Just because winter break is coming up for many students doesn't mean it's a bad time for a chemistry lesson. This one comes courtesy of Ohio State University and poses new questions about the functional lifetime of a typical lithium-ion battery as used in a hybrid or battery electric vehicle.

A couple of Buckeye engineers found that, over time, a battery's lithium accumulates on the sheet of copper that serves as a "current collector" that transfers energy. With lithium ions traveling between the anode and cathode, lithium was previously thought to collect only on the anode's surface as the battery ages.

The issue of battery life and energy retention has been a major one as automakers offering electric-drive vehicles need to assure potential buyers that the newfangled car's battery life will equal or exceed the timeframe of typical vehicle ownership. General Motors gives an eight-year, 100,000-mile warranty on the batteries in the Chevrolet Volt extended-range plug-in (longer in California), while Nissan has said the battery pack for the all-electric Leaf will have 80 percent capacity after five years and 70 percent after a decade. Nonetheless, Nissan has been getting flak from a group of Leaf owners in Arizona who said their cars' battery capacity was shrinking more quickly than advertised. Perhaps OSU's research will help future electric vehicles avoid similar complaints.

Check out Ohio State's press release below.
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Study Reveals New Factor that could Limit the Life of Hybrid and Electric Car Batteries

COLUMBUS, Ohio – A new study of the batteries commonly used in hybrid and electric-only cars has revealed an unexpected factor that could limit the performance of batteries currently on the road.

Researchers led by Ohio State University engineers examined used car batteries and discovered that over time lithium accumulates beyond the battery electrodes – in the "current collector," a sheet of copper which facilitates electron transfer between the electrodes and the car's electrical system.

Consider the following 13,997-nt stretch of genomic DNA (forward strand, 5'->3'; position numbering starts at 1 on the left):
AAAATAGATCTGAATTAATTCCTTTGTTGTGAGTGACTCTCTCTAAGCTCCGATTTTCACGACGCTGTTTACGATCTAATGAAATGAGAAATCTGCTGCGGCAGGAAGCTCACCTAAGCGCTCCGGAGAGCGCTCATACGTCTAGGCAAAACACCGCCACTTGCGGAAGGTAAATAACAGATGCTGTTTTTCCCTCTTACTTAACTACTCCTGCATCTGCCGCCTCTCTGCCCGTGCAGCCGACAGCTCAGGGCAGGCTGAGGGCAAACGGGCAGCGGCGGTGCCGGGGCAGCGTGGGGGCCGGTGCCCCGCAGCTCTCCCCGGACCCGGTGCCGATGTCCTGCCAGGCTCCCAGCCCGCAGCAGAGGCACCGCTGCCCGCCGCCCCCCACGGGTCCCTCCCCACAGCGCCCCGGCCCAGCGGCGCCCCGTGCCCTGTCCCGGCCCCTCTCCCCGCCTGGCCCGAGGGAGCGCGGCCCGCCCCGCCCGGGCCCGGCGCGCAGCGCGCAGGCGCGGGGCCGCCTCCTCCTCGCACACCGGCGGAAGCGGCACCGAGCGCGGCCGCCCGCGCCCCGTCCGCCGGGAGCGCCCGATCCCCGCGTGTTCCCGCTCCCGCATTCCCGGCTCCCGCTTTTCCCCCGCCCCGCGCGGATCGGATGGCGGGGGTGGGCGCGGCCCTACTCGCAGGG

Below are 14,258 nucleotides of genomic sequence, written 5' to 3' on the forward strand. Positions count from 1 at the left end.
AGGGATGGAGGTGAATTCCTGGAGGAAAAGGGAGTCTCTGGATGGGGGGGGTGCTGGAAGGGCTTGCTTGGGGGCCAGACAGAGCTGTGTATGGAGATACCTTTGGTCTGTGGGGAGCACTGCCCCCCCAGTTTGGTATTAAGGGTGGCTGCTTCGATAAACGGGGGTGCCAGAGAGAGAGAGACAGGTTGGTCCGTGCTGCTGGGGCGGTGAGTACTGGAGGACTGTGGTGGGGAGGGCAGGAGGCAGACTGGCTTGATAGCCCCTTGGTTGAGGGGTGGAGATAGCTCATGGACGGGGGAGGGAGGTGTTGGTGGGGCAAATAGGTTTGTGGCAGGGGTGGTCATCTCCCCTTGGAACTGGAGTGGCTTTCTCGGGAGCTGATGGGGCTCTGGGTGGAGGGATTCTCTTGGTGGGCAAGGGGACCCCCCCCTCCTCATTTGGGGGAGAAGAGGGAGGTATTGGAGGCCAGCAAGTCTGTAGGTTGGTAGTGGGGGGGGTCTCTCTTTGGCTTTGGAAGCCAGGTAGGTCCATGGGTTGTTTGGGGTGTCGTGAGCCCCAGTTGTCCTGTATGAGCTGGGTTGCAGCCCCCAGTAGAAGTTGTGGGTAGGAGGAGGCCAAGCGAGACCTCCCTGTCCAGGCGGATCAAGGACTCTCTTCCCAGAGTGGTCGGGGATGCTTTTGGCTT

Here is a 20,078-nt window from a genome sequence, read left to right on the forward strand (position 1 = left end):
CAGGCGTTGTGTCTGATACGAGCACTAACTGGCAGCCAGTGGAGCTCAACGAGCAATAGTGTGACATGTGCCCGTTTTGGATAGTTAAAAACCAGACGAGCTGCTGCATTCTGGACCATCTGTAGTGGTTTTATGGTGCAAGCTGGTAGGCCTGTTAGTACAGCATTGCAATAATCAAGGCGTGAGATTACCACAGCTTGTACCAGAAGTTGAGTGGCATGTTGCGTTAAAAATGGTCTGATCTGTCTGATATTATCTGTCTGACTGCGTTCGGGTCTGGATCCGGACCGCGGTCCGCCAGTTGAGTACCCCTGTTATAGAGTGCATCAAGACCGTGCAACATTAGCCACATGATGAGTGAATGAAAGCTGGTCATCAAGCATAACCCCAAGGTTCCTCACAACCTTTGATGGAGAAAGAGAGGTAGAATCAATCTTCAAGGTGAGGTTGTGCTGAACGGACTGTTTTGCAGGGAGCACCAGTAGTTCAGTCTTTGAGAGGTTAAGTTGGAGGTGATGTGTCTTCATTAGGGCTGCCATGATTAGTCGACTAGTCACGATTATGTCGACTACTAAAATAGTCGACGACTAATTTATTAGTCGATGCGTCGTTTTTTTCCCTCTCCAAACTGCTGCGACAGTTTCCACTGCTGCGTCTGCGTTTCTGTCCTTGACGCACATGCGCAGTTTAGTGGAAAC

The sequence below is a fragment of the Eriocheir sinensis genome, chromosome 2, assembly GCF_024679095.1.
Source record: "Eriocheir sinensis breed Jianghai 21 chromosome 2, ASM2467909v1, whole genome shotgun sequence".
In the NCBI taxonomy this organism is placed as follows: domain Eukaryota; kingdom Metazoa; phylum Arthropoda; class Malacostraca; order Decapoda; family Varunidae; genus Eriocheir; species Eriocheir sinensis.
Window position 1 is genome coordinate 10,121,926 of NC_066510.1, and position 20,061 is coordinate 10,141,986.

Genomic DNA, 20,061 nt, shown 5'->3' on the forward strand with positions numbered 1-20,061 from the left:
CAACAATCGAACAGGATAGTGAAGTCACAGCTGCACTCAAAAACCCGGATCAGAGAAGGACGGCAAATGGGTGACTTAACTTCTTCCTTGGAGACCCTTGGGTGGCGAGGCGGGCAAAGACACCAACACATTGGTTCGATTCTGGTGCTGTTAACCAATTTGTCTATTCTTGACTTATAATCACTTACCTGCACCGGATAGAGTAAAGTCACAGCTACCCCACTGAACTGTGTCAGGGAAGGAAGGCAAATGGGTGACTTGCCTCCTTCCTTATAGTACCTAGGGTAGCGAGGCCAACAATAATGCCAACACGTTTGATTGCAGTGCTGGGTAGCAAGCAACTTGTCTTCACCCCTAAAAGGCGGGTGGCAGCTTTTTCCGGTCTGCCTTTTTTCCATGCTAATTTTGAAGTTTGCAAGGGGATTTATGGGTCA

This knowledge could aid in improving design and performance of batteries, explained Bharat Bhushan, Ohio Eminent Scholar and the Howard D. Winbigler Professor of Mechanical Engineering.

"Our study shows that the copper current collector plays a role in the performance of the battery," he said.

The study, which appears in a recent issue of the journal Scripta Materialia, reflects an ongoing collaboration between Bhushan and Suresh Babu, professor of materials science and engineering and director of the National Science Foundation Center for Integrative Materials Joining for Energy Applications, headquartered at the university. The team is trying to determine the factors that limit battery life.

Lithium-ion batteries are the rechargeable batteries used in most hybrid-electric cars and all-electric cars as well. Inside, lithium ions shuttle back and forth between the anode and cathode of the battery – to the anode when the battery is charging, and back to the cathode when the battery is discharging.

Previously, the researchers determined that, during aging of the battery, cyclable lithium permanently builds up on the surface of the anode, and the battery loses charge capacity.

This latest study revealed that lithium migrates through the anode to build up on the copper current collector as well.

"Our study shows that the copper current collector plays a role in the performance of the battery."

"We didn't set out to find lithium in the current collector, so you could say we accidentally discovered it, and how it got there is a bit of a mystery. As far as we know, nobody has ever expected active lithium to migrate inside the current collector," Bhushan said.